WASHINGTON (AP) -- The Senate is starting work on a sweeping, $662 billion defense bill with a fight looming over the handling of terrorist suspects.
The bill would require military custody of a suspect deemed a member of al-Qaida or its affiliates and involved in plotting or committing attacks on the United States. The Obama administration argues that military custody would hamper the FBI and other law enforcement agencies seeking intelligence from terror suspects.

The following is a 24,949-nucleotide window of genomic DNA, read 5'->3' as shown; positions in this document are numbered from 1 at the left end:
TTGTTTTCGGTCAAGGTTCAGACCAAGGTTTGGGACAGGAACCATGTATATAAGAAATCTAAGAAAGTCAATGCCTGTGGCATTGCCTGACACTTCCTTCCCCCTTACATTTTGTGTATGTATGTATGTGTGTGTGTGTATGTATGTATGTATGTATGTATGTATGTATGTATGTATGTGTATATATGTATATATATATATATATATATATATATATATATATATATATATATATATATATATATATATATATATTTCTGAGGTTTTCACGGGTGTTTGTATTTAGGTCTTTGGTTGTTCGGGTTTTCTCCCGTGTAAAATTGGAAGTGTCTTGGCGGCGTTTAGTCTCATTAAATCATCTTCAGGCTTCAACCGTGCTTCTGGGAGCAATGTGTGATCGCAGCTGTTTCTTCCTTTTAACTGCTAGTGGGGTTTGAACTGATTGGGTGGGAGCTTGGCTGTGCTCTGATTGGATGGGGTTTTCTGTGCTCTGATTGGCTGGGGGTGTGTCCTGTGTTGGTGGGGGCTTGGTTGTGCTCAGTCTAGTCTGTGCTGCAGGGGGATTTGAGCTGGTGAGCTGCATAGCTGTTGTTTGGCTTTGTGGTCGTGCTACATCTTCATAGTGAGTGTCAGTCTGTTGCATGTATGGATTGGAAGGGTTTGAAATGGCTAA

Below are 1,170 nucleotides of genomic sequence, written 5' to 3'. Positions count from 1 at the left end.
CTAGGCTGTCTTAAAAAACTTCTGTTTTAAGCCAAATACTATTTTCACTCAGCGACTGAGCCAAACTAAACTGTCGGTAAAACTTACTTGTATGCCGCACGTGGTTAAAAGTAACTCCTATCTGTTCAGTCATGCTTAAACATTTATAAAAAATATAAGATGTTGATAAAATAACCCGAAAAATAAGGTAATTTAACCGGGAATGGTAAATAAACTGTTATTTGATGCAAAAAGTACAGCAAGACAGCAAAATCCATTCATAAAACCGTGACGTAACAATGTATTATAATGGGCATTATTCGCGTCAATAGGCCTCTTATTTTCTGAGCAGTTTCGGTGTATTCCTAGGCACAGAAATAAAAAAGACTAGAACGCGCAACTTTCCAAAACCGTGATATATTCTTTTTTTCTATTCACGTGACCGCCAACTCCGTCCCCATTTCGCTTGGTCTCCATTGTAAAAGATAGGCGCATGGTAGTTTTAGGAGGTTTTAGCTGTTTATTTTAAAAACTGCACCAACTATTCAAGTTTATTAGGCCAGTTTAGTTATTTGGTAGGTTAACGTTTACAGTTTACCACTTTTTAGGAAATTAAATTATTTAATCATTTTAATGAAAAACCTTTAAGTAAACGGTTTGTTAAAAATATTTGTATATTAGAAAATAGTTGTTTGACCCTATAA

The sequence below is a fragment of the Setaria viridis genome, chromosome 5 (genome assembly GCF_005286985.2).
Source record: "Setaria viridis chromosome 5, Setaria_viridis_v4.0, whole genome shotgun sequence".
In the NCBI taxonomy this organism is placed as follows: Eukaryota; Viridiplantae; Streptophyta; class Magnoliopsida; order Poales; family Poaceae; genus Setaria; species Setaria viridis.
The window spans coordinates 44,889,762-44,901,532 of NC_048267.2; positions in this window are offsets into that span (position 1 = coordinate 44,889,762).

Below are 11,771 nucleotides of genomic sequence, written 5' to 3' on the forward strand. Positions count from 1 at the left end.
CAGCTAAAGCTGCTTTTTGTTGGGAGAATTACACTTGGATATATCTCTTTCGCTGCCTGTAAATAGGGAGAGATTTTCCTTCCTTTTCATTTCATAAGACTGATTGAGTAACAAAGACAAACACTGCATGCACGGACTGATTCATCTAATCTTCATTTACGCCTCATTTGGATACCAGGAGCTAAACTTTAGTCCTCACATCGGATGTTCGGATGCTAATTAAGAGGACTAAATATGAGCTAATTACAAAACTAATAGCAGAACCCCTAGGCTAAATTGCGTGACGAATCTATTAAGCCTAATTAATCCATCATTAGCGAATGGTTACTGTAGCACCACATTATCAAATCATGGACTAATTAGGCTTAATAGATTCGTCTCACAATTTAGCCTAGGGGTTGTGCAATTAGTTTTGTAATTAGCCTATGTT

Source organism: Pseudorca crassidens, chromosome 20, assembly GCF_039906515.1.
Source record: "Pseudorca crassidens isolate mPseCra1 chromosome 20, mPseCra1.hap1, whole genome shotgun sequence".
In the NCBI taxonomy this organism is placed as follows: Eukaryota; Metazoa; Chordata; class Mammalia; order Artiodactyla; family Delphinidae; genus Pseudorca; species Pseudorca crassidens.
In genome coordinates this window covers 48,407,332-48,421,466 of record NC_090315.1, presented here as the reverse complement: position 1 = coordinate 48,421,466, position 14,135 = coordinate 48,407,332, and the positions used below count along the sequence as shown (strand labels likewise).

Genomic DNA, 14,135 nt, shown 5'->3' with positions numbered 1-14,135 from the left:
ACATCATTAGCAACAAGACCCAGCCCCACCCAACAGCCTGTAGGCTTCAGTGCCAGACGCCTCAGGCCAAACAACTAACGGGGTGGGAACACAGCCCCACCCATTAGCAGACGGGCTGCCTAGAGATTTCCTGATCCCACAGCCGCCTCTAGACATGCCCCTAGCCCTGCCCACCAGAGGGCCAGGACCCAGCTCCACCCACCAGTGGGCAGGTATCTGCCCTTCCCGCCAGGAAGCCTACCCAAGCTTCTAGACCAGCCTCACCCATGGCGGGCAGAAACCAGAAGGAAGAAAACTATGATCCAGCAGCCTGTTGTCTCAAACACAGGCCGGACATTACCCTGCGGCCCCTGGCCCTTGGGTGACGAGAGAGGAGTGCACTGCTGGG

Defense Secretary Leon Panetta has said he has significant concerns with the provision but stopped short of threatening a veto.
Panetta met privately with a few senators on Capitol Hill Thursday morning to discuss parts of the bill.
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